A new genetic testing method developed at Western University called LipidSeq can identify a genetic basis for high-cholesterol in almost 70 per cent of a targeted patient population. Using next-generation sequencing (NGS) technology, researchers were able to pinpoint specific areas of a person's DNA to more effectively diagnose genetic forms of high-cholesterol, which markedly increase risk for heart attack and stroke.
Dr. Rob Hegele, a Distinguished University Professor at Western University's Schulich School of Medicine & Dentistry and a scientist at Robarts Research Institute says this new method provides a more cost-effective way to find these genetic links rather than sequencing the entire genome. By pre-identifying patients who have a personal and familial history of high-cholesterol, LipidSeq was able to find a genetic mutation in 67 per cent of those tested.
"Previous studies showed little yield in doing genetic testing," said Hegele, who is also an endocrinologist at London Health Sciences Centre, a Lawson Health Research Institute scientist and a world-leading expert in lipid metabolism disorders. "This new method shows there is a benefit, especially when you can add the extra step of medically selecting those with a familial history of the disease."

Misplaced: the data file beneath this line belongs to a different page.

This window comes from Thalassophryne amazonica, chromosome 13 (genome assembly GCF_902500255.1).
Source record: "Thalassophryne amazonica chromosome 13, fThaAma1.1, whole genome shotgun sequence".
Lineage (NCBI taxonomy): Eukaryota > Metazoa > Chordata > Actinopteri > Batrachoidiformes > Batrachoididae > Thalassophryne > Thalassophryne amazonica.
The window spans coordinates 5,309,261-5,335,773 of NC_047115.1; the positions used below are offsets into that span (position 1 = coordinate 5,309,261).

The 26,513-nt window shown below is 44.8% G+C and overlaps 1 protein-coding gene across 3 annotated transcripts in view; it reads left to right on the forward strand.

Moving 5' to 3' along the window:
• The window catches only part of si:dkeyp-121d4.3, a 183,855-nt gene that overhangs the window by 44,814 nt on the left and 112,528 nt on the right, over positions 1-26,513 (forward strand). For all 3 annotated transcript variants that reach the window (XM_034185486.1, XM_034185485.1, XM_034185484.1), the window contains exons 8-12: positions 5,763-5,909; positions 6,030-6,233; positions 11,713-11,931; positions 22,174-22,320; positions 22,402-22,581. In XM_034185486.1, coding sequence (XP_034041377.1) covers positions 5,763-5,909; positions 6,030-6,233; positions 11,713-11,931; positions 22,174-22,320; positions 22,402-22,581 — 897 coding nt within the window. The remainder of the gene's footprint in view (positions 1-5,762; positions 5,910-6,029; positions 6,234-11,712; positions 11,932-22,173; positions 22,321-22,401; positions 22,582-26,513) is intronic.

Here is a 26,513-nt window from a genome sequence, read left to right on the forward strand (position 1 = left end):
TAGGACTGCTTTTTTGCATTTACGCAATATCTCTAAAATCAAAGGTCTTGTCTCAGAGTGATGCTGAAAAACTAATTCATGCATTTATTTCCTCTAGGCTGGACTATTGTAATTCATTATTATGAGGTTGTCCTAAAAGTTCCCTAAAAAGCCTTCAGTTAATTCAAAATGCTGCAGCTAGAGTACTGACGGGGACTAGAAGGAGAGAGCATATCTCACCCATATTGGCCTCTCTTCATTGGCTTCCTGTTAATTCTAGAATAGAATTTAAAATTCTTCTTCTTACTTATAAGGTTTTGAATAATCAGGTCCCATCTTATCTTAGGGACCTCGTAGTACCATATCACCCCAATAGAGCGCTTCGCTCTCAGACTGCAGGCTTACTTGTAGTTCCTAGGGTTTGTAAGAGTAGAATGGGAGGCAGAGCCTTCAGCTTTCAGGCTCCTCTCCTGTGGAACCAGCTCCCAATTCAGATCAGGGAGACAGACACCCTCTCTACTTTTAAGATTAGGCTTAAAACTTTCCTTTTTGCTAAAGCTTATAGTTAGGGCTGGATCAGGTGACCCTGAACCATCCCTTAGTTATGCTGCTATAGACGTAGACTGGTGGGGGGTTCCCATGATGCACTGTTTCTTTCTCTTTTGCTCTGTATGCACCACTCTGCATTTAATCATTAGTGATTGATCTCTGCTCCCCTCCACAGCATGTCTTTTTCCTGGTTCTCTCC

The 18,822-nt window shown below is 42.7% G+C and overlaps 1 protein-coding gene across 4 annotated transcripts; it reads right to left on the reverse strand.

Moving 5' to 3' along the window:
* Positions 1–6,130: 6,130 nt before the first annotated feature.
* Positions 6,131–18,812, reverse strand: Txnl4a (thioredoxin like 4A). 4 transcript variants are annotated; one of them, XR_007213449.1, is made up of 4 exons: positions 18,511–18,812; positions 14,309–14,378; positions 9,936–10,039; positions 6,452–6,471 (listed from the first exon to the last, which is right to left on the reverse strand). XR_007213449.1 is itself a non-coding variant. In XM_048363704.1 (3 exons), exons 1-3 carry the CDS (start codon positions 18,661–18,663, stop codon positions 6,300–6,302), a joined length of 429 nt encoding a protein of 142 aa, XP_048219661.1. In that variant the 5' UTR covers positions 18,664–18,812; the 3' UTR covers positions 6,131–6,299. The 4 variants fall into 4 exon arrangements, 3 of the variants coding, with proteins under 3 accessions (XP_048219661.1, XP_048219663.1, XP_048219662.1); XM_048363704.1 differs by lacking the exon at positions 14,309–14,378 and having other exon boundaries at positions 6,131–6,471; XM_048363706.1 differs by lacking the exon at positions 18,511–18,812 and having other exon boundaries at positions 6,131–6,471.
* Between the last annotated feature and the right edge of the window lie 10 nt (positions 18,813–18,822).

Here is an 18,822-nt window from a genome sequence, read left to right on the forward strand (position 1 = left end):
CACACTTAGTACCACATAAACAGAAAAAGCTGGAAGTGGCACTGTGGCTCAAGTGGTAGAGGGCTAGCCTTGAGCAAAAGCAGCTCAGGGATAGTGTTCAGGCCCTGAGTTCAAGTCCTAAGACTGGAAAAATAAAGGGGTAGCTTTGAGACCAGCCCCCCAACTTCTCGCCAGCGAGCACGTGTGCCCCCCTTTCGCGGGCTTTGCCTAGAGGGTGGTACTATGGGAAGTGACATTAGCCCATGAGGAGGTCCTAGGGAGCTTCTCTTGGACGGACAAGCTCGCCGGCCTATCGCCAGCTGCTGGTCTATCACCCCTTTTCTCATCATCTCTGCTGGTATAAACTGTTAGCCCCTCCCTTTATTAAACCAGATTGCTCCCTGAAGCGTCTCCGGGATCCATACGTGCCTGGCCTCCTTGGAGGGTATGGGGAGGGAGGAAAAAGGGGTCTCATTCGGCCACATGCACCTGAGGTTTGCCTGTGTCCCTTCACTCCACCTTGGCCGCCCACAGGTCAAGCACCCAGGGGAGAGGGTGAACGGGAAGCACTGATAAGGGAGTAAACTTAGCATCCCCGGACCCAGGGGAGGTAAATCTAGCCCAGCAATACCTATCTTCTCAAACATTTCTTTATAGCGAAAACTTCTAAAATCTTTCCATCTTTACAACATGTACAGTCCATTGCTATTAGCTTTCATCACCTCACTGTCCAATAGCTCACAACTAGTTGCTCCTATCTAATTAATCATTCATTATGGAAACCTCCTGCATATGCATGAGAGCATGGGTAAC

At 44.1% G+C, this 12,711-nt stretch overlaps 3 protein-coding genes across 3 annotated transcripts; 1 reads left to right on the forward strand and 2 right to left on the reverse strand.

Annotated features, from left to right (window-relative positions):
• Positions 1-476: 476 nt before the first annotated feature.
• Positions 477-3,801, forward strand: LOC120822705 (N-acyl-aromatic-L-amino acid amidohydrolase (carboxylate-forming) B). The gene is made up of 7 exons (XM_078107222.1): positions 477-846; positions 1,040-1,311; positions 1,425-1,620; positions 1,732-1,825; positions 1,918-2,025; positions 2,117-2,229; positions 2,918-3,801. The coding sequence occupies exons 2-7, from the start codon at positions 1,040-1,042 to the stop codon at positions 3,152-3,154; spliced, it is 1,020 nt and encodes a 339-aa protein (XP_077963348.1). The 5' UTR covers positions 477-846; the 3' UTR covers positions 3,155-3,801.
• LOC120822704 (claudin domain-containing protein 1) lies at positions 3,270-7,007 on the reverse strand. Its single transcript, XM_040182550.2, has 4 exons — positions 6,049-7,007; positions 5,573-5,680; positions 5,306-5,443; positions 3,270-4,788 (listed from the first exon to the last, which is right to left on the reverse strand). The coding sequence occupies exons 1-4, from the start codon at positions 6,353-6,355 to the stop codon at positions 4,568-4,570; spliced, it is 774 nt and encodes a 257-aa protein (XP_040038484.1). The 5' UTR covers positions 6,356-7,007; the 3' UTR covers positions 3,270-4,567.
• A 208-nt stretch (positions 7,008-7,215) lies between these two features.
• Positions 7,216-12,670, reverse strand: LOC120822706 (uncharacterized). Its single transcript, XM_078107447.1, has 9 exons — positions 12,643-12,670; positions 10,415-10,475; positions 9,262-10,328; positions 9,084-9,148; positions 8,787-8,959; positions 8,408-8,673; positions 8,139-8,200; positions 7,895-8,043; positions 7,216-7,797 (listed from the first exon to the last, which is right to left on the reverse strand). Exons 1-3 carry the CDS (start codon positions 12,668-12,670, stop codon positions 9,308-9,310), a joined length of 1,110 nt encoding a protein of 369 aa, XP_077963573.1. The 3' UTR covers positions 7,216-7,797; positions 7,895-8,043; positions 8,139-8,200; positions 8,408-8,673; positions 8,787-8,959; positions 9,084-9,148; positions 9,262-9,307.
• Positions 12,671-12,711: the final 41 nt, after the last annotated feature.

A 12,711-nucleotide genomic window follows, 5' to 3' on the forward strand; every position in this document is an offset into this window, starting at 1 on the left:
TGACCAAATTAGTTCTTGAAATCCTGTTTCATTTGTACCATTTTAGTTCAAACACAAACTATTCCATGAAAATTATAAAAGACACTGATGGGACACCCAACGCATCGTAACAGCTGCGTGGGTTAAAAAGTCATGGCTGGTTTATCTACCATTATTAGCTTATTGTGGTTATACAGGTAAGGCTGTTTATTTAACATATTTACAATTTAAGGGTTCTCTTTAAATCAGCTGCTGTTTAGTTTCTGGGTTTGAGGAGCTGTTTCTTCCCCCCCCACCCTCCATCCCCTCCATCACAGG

The study, published online in the journal Arteriosclerosis, Thrombosis, and Vascular Biology, used the LipidSeq method on 313 patients with LDL cholesterol levels above 5.0 mmol/L who had been referred to the lipid clinic at LHSC. From those patients, LipidSeq was able to identify a genetic mutation in 67 per cent. Fifty-four per cent were single gene mutations, and the other 13 per cent were polygenic DNA variants, meaning they were a combination of multiple bad genes inherited together. The study also showed that the percentage of individuals with an identified genetic component increased as cholesterol levels in the patient increased.
LipidSeq has already been licensed for use in the U.S. to help clinicians identify patients with genetically-based high-cholesterol in order to guide drug prescriptions. Hegele says that while statins, a typically prescribed class of drugs for high cholesterol, work well in the majority of the population, they don't bring cholesterol down to target levels in those with severe genetic-forms of the disease. A new class of biologic drugs came onto the market in Canada last year, and while more effective for treating high-cholesterol, they are also more expensive.
"With this testing method, we can pinpoint who needs these more expensive drugs and those that don't," he said. "This is particularly important in the U.S. for patients who have to justify to their independent health insurer why they need a more expensive medication."
The study was funded by CIHR, Heart and Stroke Foundation of Canada, and Genome Canada.
Article: Polygenic Versus Monogenic Causes of Hypercholesterolemia Ascertained Clinically, Jian Wang, Jacqueline S. Dron, Matthew R. Ban, John F. Robinson, Adam D. McIntyre, Maher Alazzam, Pei Jun Zhao, Allison A. Dilliott, Henian Cao, Murray W. Huff, David Rhainds, Cécile Low-Kam, Marie-Pierre Dubé, Guillaume Lettre, Jean-Claude Tardif and Robert A. Hegele, Arteriosclerosis, Thrombosis, and Vascular Biology, doi: 10.1161/ATVBAHA.116.308027, published 20 October 2016.